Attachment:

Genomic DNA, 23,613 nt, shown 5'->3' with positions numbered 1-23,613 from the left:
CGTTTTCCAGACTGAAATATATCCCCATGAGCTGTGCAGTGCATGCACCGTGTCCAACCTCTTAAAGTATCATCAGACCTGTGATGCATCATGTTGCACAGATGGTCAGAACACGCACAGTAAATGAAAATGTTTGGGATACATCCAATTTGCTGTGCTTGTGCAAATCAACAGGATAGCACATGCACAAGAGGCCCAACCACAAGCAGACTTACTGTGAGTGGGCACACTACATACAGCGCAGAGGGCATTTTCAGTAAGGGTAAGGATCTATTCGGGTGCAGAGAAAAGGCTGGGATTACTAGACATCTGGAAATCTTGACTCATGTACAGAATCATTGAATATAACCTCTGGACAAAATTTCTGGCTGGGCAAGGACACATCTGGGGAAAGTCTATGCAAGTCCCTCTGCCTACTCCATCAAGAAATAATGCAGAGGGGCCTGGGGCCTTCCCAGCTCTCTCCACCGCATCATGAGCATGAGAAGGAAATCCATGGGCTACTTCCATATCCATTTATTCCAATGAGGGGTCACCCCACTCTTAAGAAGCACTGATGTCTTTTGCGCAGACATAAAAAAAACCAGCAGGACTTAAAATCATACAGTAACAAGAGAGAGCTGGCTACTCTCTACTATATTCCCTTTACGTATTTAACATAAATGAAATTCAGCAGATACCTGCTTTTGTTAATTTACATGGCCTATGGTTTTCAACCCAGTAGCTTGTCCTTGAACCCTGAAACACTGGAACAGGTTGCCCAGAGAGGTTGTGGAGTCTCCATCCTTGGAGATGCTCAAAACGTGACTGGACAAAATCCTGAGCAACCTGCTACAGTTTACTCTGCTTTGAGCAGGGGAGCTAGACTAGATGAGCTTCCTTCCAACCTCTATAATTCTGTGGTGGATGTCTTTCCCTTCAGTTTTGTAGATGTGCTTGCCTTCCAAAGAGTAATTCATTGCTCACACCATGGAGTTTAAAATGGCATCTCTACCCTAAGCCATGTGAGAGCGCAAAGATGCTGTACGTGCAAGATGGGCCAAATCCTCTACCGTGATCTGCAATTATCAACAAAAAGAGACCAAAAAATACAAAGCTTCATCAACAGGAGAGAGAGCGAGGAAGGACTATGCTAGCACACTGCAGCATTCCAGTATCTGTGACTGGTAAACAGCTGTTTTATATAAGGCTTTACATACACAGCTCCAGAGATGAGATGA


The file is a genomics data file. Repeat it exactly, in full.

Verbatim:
Genomic DNA, 23,613 nt, shown 5'->3' with positions numbered 1-23,613 from the left:
CGTTTTCCAGACTGAAATATATCCCCATGAGCTGTGCAGTGCATGCACCGTGTCCAACCTCTTAAAGTATCATCAGACCTGTGATGCATCATGTTGCACAGATGGTCAGAACACGCACAGTAAATGAAAATGTTTGGGATACATCCAATTTGCTGTGCTTGTGCAAATCAACAGGATAGCACATGCACAAGAGGCCCAACCACAAGCAGACTTACTGTGAGTGGGCACACTACATACAGCGCAGAGGGCATTTTCAGTAAGGGTAAGGATCTATTCGGGTGCAGAGAAAAGGCTGGGATTACTAGACATCTGGAAATCTTGACTCATGTACAGAATCATTGAATATAACCTCTGGACAAAATTTCTGGCTGGGCAAGGACACATCTGGGGAAAGTCTATGCAAGTCCCTCTGCCTACTCCATCAAGAAATAATGCAGAGGGGCCTGGGGCCTTCCCAGCTCTCTCCACCGCATCATGAGCATGAGAAGGAAATCCATGGGCTACTTCCATATCCATTTATTCCAATGAGGGGTCACCCCACTCTTAAGAAGCACTGATGTCTTTTGCGCAGACATAAAAAAAACCAGCAGGACTTAAAATCATACAGTAACAAGAGAGAGCTGGCTACTCTCTACTATATTCCCTTTACGTATTTAACATAAATGAAATTCAGCAGATACCTGCTTTTGTTAATTTACATGGCCTATGGTTTTCAACCCAGTAGCTTGTCCTTGAACCCTGAAACACTGGAACAGGTTGCCCAGAGAGGTTGTGGAGTCTCCATCCTTGGAGATGCTCAAAACGTGACTGGACAAAATCCTGAGCAACCTGCTACAGTTTACTCTGCTTTGAGCAGGGGAGCTAGACTAGATGAGCTTCCTTCCAACCTCTATAATTCTGTGGTGGATGTCTTTCCCTTCAGTTTTGTAGATGTGCTTGCCTTCCAAAGAGTAATTCATTGCTCACACCATGGAGTTTAAAATGGCATCTCTACCCTAAGCCATGTGAGAGCGCAAAGATGCTGTACGTGCAAGATGGGCCAAATCCTCTACCGTGATCTGCAATTATCAACAAAAAGAGACCAAAAAATACAAAGCTTCATCAACAGGAGAGAGAGCGAGGAAGGACTATGCTAGCACACTGCAGCATTCCAGTATCTGTGACTGGTAAACAGCTGTTTTATATAAGGCTTTACATACACAGCTCCAGAGATGAGATGA